and, on the other hand, is sufficiently short for the testmass position not to change considerably during this time due to the testmass selfevolution. Then one can use all the measurement results to refine the precision of the testmass position estimate, thus getting times smaller uncertainty At the same time, the accumulated random kicks the object received from each of the pulses random kicks, see Eq. (102), result in random change of the object’s momentum similar to that of Brownian motion, and thus increasing in the same diffusive manner:If we now assume the interval between the measurements to be infinitesimally small (), keeping at the same time each single measurement strength infinitesimally weak:

then we get a continuous measurement of the testmass position as a result. We need more adequate parameters to characterize its ‘strength’ than and . For continuous measurement we introduce the following parameters instead:
with This allows us to rewrite Eqs. (107) and (108) in a form that does not contain the time interval : To clarify the physical meaning of the quantities and let us rewrite Eq. (98) in the continuous limit: where stands for measurement noise, proportional to the phase of the light beam (in the continuous limit the sequence of individual pulses transforms into a continuous beam). Then there is no difficulty in seeing that is a power (doublesided) spectral density of this noise, and is a power doublesided spectral density of .If we turn to Eq. (100), which describes the meter back action, and rewrite it in a continuous limit we will get the following differential equation for the object momentum:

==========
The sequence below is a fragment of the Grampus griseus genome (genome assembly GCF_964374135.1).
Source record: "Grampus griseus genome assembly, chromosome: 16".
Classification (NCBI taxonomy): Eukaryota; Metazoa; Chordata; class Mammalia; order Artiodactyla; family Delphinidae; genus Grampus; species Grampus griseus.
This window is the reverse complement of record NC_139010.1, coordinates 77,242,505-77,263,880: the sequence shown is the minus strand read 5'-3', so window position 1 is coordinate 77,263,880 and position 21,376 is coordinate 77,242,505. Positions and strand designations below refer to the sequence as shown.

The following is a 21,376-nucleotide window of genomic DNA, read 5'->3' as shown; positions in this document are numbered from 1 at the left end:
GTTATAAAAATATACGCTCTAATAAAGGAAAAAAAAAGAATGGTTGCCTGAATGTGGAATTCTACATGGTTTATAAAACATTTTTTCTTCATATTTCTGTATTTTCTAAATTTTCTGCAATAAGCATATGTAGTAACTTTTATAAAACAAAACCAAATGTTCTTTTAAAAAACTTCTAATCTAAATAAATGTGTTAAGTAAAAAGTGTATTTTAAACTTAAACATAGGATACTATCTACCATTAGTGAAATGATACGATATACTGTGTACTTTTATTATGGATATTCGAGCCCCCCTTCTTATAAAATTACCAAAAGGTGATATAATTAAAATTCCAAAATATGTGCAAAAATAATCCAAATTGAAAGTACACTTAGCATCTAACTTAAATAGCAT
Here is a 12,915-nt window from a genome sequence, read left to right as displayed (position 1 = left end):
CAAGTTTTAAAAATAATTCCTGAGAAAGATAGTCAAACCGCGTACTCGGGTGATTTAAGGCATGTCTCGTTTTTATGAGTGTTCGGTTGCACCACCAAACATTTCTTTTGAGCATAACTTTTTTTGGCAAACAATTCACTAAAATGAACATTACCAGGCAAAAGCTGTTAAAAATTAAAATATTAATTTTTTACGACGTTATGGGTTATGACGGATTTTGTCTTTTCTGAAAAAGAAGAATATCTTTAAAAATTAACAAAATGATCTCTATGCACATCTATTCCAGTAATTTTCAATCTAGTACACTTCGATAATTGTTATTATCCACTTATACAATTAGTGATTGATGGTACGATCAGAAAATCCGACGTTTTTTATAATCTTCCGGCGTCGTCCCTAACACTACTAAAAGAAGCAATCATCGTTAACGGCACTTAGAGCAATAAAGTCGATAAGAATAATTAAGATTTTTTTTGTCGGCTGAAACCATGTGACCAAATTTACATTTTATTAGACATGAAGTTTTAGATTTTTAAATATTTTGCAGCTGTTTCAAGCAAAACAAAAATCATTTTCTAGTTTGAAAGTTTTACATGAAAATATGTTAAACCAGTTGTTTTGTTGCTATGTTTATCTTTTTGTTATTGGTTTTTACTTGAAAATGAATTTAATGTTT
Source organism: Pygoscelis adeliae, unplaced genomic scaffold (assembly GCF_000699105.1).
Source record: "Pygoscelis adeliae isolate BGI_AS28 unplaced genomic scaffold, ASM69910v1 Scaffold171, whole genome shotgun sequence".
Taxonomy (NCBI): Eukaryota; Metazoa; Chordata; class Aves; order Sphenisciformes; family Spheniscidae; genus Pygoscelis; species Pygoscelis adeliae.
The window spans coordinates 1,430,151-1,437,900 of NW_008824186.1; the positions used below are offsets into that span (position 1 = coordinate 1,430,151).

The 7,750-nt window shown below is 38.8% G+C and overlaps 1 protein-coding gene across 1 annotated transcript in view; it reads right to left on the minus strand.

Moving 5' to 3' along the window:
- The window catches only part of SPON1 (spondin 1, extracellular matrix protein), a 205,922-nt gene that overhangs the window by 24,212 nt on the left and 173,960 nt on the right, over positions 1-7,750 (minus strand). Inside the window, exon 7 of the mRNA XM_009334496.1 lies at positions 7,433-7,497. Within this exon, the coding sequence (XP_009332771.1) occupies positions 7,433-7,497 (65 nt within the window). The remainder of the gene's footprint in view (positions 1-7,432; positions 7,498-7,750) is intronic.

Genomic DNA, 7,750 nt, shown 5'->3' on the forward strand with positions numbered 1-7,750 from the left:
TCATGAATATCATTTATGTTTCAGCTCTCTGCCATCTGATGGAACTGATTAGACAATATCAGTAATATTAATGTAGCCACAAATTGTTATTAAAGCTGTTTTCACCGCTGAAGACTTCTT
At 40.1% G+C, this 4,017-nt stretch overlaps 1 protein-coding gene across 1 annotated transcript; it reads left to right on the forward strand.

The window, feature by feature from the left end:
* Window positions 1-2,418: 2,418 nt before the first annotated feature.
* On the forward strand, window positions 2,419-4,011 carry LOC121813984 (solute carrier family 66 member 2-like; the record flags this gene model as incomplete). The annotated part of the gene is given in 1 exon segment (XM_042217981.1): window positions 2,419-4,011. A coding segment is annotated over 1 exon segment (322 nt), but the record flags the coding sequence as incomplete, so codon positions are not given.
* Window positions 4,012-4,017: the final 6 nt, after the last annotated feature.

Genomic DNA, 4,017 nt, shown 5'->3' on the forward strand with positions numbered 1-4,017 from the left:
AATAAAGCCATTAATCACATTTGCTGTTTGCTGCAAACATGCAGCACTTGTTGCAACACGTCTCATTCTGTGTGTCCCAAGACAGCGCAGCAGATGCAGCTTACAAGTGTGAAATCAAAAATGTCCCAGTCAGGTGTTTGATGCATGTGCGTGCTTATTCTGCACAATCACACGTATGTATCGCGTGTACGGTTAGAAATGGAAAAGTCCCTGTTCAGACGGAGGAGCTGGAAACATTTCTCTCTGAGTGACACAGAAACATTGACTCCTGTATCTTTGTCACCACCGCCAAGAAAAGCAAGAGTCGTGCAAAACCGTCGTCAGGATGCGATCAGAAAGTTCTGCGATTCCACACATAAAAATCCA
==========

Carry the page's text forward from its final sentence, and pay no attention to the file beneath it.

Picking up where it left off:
where is a continuous Markovian random force, defined as a limiting case of the following discrete Markov process: with the optical power, its mean value, and ‘’ here meaning all forces (if any), acting on the object but having nothing to do with the meter (light, in our case). Doublesided power spectral density of is equal to , and doublesided power spectral density of is .We have just built a simple model of a continuous linear measurement, which nevertheless comprises the main features of a more general theory, i.e., it contains equations for the calculation of measurement noise (112) and also for back action (114). The precision of this measurement and the object back action in this case are described by the spectral densities and of the two meter noise sources, which are assumed to not be correlated in our simple model, and thus satisfy the following relation (cf. Eqs. (109)):
This relation (as well as its more general version to be discussed later) for continuous linear measurements plays the same role as the uncertainty relation (105) for discrete measurements, establishing a universal connection between the accuracy of the monitoring and the perturbation of the monitored object.
We should emphasize that this simple measurement model and the corresponding uncertainty relation (116) are by no means general. We have made several rather strong assumptions in the course of derivation, i.e., we assumed:
These assumptions can be mapped to the following features of the fluctuations and in the continuous case:
The features 1 and 2, in turn, lead to characteristic fundamentallylooking sensitivity limitations, the SQL. We will call linear quantum meters, which obey these limitations (that is, with mutually noncorrelated and stationary noises and ), Simple Quantum Meters (SQM).
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Living Rev. Relativity 15, (2012), 5